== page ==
Choosing a preschool is never an easy task. When you're looking for a preschool for a child on the autism spectrum, you've got even more to consider. School environments can push the boundaries of some of the most common struggles for kids on the spectrum, including the social aspects. Many kids on the spectrum struggle with recognizing social cues, making eye contact and communicating effectively. The right preschool can make all the difference in providing the support your child needs to start coping with and overcoming some of those difficulties. Here are a few of the things that you should think about as you evaluate preschools for your autistic child.
Consider The Layout
Preschool is a time to focus on learning through play, so you want to be sure that the environment you choose encourages this. One of the best options for kids on the spectrum is a classroom that's broken up into "stations" or "zones" because it encourages experimentation and exploration.
Kids on the spectrum often struggle with fixations, focusing heavily on single types of objects or a specific toy. By choosing a preschool room that's divided up into different areas or stations for play, your child will be encouraged to check out each area, experiencing a variety of things from each one. Most play areas like these also include pictures to help kids understand how to use items in the area. Since visual prompts and reminders are strong teaching tools for kids on the spectrum, this is ideal.
Check Out The Toys
With so much time spent interacting with toys in the classroom, you need to be sure that the available options will be engaging for your child. Most kids on the spectrum have their own unique sensory preferences for toys, so think about what your child likes and any problematic sensory triggers.
For example, many kids like toys that are bright or move in some way. Other kids may prefer toys that are soft or things they can cuddle. In addition, look for stations that incorporate multiple senses to get more engagement. Kids on the spectrum often like things like trampolines, bubble blowing, sensory bins and different types of balls. Not only are they things the kids can touch, but they engage other senses, like movement, smell and sight.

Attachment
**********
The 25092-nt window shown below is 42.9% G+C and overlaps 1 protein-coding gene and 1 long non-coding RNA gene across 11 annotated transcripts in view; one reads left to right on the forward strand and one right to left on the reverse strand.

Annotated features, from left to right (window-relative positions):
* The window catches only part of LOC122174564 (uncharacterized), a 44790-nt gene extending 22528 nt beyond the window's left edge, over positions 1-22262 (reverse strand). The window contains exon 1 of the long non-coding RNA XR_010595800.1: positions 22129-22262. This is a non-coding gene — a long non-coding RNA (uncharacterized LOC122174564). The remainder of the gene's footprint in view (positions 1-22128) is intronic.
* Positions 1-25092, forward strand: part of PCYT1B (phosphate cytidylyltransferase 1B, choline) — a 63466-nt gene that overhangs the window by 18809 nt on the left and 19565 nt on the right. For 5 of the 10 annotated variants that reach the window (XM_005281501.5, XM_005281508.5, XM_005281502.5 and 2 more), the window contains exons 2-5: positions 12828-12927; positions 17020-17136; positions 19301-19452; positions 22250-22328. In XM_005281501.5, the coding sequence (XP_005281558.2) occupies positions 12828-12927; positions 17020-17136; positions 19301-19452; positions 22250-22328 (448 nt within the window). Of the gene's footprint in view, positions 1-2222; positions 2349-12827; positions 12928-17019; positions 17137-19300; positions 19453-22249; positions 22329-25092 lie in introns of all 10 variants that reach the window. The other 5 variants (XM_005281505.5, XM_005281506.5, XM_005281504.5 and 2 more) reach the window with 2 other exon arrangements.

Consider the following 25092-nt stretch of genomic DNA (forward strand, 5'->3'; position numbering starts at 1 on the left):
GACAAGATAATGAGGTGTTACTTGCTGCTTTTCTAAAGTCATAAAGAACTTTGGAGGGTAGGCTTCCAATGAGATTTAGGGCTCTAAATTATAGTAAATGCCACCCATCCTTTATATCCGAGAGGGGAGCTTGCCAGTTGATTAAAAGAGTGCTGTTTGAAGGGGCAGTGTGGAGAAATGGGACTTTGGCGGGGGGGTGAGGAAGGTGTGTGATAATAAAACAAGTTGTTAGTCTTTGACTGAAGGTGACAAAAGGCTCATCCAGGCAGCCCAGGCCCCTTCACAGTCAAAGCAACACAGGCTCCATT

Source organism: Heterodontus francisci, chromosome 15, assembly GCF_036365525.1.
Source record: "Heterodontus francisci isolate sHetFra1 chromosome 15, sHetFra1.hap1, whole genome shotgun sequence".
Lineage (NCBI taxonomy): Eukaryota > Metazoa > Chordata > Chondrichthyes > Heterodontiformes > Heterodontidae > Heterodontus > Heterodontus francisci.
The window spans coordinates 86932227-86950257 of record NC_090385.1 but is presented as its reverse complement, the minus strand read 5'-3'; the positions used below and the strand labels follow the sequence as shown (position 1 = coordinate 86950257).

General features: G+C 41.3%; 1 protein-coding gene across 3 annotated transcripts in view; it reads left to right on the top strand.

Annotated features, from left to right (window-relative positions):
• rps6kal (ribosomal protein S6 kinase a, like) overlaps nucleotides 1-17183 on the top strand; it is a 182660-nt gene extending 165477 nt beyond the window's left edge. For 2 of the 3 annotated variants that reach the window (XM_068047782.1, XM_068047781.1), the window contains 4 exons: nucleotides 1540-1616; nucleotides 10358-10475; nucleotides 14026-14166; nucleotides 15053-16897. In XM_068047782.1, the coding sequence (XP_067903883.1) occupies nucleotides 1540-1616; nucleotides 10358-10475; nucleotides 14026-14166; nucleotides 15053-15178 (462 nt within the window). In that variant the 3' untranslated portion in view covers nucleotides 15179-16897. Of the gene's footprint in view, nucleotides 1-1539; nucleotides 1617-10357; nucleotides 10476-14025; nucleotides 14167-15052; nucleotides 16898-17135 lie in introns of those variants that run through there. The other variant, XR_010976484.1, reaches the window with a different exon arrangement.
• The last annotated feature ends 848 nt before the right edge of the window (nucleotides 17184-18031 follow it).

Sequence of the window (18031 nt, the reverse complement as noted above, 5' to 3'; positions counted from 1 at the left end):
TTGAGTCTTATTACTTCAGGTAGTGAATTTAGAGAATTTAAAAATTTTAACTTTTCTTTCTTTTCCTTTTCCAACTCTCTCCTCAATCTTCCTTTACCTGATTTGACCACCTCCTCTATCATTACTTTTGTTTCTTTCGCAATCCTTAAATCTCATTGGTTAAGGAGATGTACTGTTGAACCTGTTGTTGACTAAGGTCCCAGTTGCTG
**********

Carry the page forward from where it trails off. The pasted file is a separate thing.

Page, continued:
Look For Social Support
In most preschool environments, the kids are able to interact, collaborate and even build friendships on their own. For kids on the spectrum, this isn't as easy. Without the social intuition required to respond to the subtle social cues and body language or an understanding of expectations and communication steps, kids on the spectrum often feel like outsiders looking in.
You'll want to find a preschool that offers support for kids who are still struggling socially. For example, look for preschools that provide multiple assistants in the classroom so that there are helpers there to encourage and guide your child through social interactions. You might even be able to find a preschool that offers an autism support program that provides therapy for kids on the spectrum to help overcome some of these common difficulties.
When you find a preschool that you think might be a good fit for your child, bring him or her to the classroom to observe and experience it. While this kind of exposure is good for all kids, children on the spectrum really benefit from seeing the environment and familiarizing themselves with it before they are expected to attend. It can reduce the anxiety of the unfamiliar and minimize the risk of meltdowns. If possible, meet the teacher and helpers in advance so that your child sees familiar faces. With these tips and the support of a preschool teacher who understands spectrum disorders, you're sure to find the right environment for your child.
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